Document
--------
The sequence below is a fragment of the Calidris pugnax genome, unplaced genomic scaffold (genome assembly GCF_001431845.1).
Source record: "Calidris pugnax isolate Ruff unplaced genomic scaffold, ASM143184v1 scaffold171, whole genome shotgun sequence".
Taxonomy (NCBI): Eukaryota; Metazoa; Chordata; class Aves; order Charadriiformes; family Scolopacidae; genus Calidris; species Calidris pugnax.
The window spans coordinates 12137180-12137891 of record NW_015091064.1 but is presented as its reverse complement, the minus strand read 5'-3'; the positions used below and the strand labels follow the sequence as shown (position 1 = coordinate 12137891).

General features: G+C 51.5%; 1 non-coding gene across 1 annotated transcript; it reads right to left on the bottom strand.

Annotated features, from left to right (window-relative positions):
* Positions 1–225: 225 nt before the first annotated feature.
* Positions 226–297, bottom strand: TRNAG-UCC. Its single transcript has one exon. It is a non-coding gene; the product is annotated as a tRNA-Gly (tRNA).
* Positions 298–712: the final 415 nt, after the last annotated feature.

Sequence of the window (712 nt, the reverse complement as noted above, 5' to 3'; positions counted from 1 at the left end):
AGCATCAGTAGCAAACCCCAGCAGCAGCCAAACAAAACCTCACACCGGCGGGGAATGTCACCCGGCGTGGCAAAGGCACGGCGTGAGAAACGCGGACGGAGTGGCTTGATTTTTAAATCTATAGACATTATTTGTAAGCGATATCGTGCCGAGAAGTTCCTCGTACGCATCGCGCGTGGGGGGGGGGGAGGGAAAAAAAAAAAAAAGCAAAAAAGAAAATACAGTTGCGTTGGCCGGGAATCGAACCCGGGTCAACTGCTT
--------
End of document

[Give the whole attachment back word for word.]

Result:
The sequence below is a fragment of the Calidris pugnax genome, unplaced genomic scaffold (genome assembly GCF_001431845.1).
Source record: "Calidris pugnax isolate Ruff unplaced genomic scaffold, ASM143184v1 scaffold171, whole genome shotgun sequence".
Taxonomy (NCBI): Eukaryota; Metazoa; Chordata; class Aves; order Charadriiformes; family Scolopacidae; genus Calidris; species Calidris pugnax.
The window spans coordinates 12137180-12137891 of record NW_015091064.1 but is presented as its reverse complement, the minus strand read 5'-3'; the positions used below and the strand labels follow the sequence as shown (position 1 = coordinate 12137891).

General features: G+C 51.5%; 1 non-coding gene across 1 annotated transcript; it reads right to left on the bottom strand.

Annotated features, from left to right (window-relative positions):
* Positions 1–225: 225 nt before the first annotated feature.
* Positions 226–297, bottom strand: TRNAG-UCC. Its single transcript has one exon. It is a non-coding gene; the product is annotated as a tRNA-Gly (tRNA).
* Positions 298–712: the final 415 nt, after the last annotated feature.

Sequence of the window (712 nt, the reverse complement as noted above, 5' to 3'; positions counted from 1 at the left end):
AGCATCAGTAGCAAACCCCAGCAGCAGCCAAACAAAACCTCACACCGGCGGGGAATGTCACCCGGCGTGGCAAAGGCACGGCGTGAGAAACGCGGACGGAGTGGCTTGATTTTTAAATCTATAGACATTATTTGTAAGCGATATCGTGCCGAGAAGTTCCTCGTACGCATCGCGCGTGGGGGGGGGGGAGGGAAAAAAAAAAAAAAGCAAAAAAGAAAATACAGTTGCGTTGGCCGGGAATCGAACCCGGGTCAACTGCTT